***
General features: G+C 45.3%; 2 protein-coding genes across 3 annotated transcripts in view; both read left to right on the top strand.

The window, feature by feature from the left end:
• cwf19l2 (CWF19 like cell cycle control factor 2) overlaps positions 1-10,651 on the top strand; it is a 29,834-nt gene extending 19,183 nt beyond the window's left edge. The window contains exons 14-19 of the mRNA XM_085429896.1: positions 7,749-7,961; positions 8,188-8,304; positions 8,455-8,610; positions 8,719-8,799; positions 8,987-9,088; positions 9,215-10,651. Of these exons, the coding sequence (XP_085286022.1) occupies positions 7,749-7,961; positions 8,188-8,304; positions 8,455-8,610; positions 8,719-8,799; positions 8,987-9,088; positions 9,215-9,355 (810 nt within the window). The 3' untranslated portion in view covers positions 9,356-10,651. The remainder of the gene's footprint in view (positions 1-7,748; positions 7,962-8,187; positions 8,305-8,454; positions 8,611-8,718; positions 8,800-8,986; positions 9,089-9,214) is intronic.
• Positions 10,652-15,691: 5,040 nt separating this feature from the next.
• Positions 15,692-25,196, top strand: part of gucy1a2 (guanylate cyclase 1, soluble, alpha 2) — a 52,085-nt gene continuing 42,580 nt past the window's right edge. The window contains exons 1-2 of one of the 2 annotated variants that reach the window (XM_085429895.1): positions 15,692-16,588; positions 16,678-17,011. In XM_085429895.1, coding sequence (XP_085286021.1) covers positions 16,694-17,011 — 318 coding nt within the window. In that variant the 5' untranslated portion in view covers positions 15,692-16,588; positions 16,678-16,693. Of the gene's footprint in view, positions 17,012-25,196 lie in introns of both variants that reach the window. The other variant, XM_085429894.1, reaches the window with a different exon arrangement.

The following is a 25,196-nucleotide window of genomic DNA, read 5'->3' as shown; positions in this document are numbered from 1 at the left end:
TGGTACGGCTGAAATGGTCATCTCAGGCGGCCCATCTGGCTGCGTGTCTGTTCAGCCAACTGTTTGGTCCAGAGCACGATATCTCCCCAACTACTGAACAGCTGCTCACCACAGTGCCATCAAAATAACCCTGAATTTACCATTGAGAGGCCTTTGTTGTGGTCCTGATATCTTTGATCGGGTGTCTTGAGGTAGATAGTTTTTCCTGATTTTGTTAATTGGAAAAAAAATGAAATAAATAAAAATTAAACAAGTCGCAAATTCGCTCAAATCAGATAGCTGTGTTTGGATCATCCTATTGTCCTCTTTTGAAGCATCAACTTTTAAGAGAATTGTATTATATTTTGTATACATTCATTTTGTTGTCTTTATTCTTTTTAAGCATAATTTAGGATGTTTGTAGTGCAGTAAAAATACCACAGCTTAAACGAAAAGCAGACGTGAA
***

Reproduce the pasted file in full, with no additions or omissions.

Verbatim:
General features: G+C 45.3%; 2 protein-coding genes across 3 annotated transcripts in view; both read left to right on the top strand.

The window, feature by feature from the left end:
• cwf19l2 (CWF19 like cell cycle control factor 2) overlaps positions 1-10,651 on the top strand; it is a 29,834-nt gene extending 19,183 nt beyond the window's left edge. The window contains exons 14-19 of the mRNA XM_085429896.1: positions 7,749-7,961; positions 8,188-8,304; positions 8,455-8,610; positions 8,719-8,799; positions 8,987-9,088; positions 9,215-10,651. Of these exons, the coding sequence (XP_085286022.1) occupies positions 7,749-7,961; positions 8,188-8,304; positions 8,455-8,610; positions 8,719-8,799; positions 8,987-9,088; positions 9,215-9,355 (810 nt within the window). The 3' untranslated portion in view covers positions 9,356-10,651. The remainder of the gene's footprint in view (positions 1-7,748; positions 7,962-8,187; positions 8,305-8,454; positions 8,611-8,718; positions 8,800-8,986; positions 9,089-9,214) is intronic.
• Positions 10,652-15,691: 5,040 nt separating this feature from the next.
• Positions 15,692-25,196, top strand: part of gucy1a2 (guanylate cyclase 1, soluble, alpha 2) — a 52,085-nt gene continuing 42,580 nt past the window's right edge. The window contains exons 1-2 of one of the 2 annotated variants that reach the window (XM_085429895.1): positions 15,692-16,588; positions 16,678-17,011. In XM_085429895.1, coding sequence (XP_085286021.1) covers positions 16,694-17,011 — 318 coding nt within the window. In that variant the 5' untranslated portion in view covers positions 15,692-16,588; positions 16,678-16,693. Of the gene's footprint in view, positions 17,012-25,196 lie in introns of both variants that reach the window. The other variant, XM_085429894.1, reaches the window with a different exon arrangement.

The following is a 25,196-nucleotide window of genomic DNA, read 5'->3' as shown; positions in this document are numbered from 1 at the left end:
TGGTACGGCTGAAATGGTCATCTCAGGCGGCCCATCTGGCTGCGTGTCTGTTCAGCCAACTGTTTGGTCCAGAGCACGATATCTCCCCAACTACTGAACAGCTGCTCACCACAGTGCCATCAAAATAACCCTGAATTTACCATTGAGAGGCCTTTGTTGTGGTCCTGATATCTTTGATCGGGTGTCTTGAGGTAGATAGTTTTTCCTGATTTTGTTAATTGGAAAAAAAATGAAATAAATAAAAATTAAACAAGTCGCAAATTCGCTCAAATCAGATAGCTGTGTTTGGATCATCCTATTGTCCTCTTTTGAAGCATCAACTTTTAAGAGAATTGTATTATATTTTGTATACATTCATTTTGTTGTCTTTATTCTTTTTAAGCATAATTTAGGATGTTTGTAGTGCAGTAAAAATACCACAGCTTAAACGAAAAGCAGACGTGAA